Making a difference

because googling “I don’t matter” gets you to a lot of very negative JPGs…

For a variety of reasons, I’ve been thinking of late about whether I matter or not.

Maybe it’s the after-effect of coming back from leave to discover that things have been just fine in my absence, or maybe it’s that the kids are old enough to need no support other than top-ups for their phones.

But certainly it’s also about the start of the academic year.

As someone dedicated to active learning, I know that I have to work from my students, rather than them work from me. Their centrality implies a less central role for me.

That’s particularly true in my autumn module on negotiation, which very explicitly and consciously puts students front and centre, and puts me at the metaphorical and literal side of the classroom, trying to help them to understand what they’re doing.

The corollary of this is that if students don’t bother, or aren’t bothered, then there’s little I can do to force learning upon them. 

At best, I’m like the sun in that favourite fable of IR: my best chance lies in offering positive encouragement and opportunity, not in brow-beating and punishing.

The challenge – for me, at least – is how to keep that sun beating down.

The round of academic events at the end of summer is always a good moment to gather thoughts and find new ideas to help in this. This year, it’s been good to hear again about the value of building a high level of communication with students, giving them some ownership of the process and acknowledging where the limits of my capacity lie.

This last point is a bit of paradox: by being clear about what I can’t do, I can also strengthen the value of what I can. This is not so much modesty as realism and reflection: if I seek to inculcate such values in students, then can do no better than practise them myself.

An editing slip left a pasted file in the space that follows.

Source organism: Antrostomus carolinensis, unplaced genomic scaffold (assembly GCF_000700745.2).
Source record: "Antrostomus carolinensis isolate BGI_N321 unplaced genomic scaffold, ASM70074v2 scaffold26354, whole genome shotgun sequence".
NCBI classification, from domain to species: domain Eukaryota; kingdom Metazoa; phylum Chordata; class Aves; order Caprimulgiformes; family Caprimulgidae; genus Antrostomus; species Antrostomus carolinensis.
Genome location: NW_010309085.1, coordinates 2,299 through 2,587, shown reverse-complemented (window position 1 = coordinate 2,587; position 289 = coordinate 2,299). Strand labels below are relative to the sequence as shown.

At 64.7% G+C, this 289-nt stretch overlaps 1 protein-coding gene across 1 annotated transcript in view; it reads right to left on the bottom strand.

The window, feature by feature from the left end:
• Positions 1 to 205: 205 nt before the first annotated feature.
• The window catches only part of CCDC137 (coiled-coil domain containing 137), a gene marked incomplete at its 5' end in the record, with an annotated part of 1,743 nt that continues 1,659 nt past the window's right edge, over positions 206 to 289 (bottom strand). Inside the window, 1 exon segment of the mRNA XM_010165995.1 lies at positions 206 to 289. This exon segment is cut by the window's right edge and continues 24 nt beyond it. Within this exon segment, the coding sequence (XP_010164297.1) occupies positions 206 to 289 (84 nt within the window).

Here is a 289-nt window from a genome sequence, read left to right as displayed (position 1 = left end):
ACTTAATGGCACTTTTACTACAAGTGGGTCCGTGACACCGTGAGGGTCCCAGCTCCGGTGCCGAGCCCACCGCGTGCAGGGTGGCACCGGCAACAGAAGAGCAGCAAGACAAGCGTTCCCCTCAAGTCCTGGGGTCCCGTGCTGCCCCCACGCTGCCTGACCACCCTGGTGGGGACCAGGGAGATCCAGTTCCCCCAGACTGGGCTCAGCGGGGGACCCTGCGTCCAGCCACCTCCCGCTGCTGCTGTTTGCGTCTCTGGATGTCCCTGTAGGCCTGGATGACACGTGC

Of course, the difficulty comes in also having to acknowledge that you aren’t in complete control of things. I’m fine with saying that, but I know many colleagues aren’t, not least for fears that it undermines their authority.

The answer to this is that rather than thinking you have to know the answer to all possible questions, you really only need to know how to answer all possible questions.

That might seem semantic, but actually it’s about feeling confident about your more abstracted skills – of reflection, of research, of analysis – and applying them to the novel case your student has just presented to you.

Sometimes that means turning the question back to the student, or to the class, to answer (or work out what they’d need to do to answer). Sometimes it’s a matter of returning to underlining principles to answer. Sometimes it’s just saying that you’d need to go off and do some work to answer it next time.

All of these options rely on us being honest with students.

It’s too easy to fall into the trap of “we know everything, you know nothing”, which underpins much of the didactic model: I’m the reservoir of knowledge, you should just sit downstream and drink your fill.

Instead, we have to recognise our limits and students’ abilities. I’m certainly not ashamed to admit that I’ve learnt as much from students as I have from colleagues: very different things, certainly, but still valuable things.

And in all this I do matter.

I might not be at the centre of the classroom, but that doesn’t mean I don’t shape, contribute, encourage and support. In short, I’m part of a group that learns.

And that’s what keeps me so eager to get back to the classroom.

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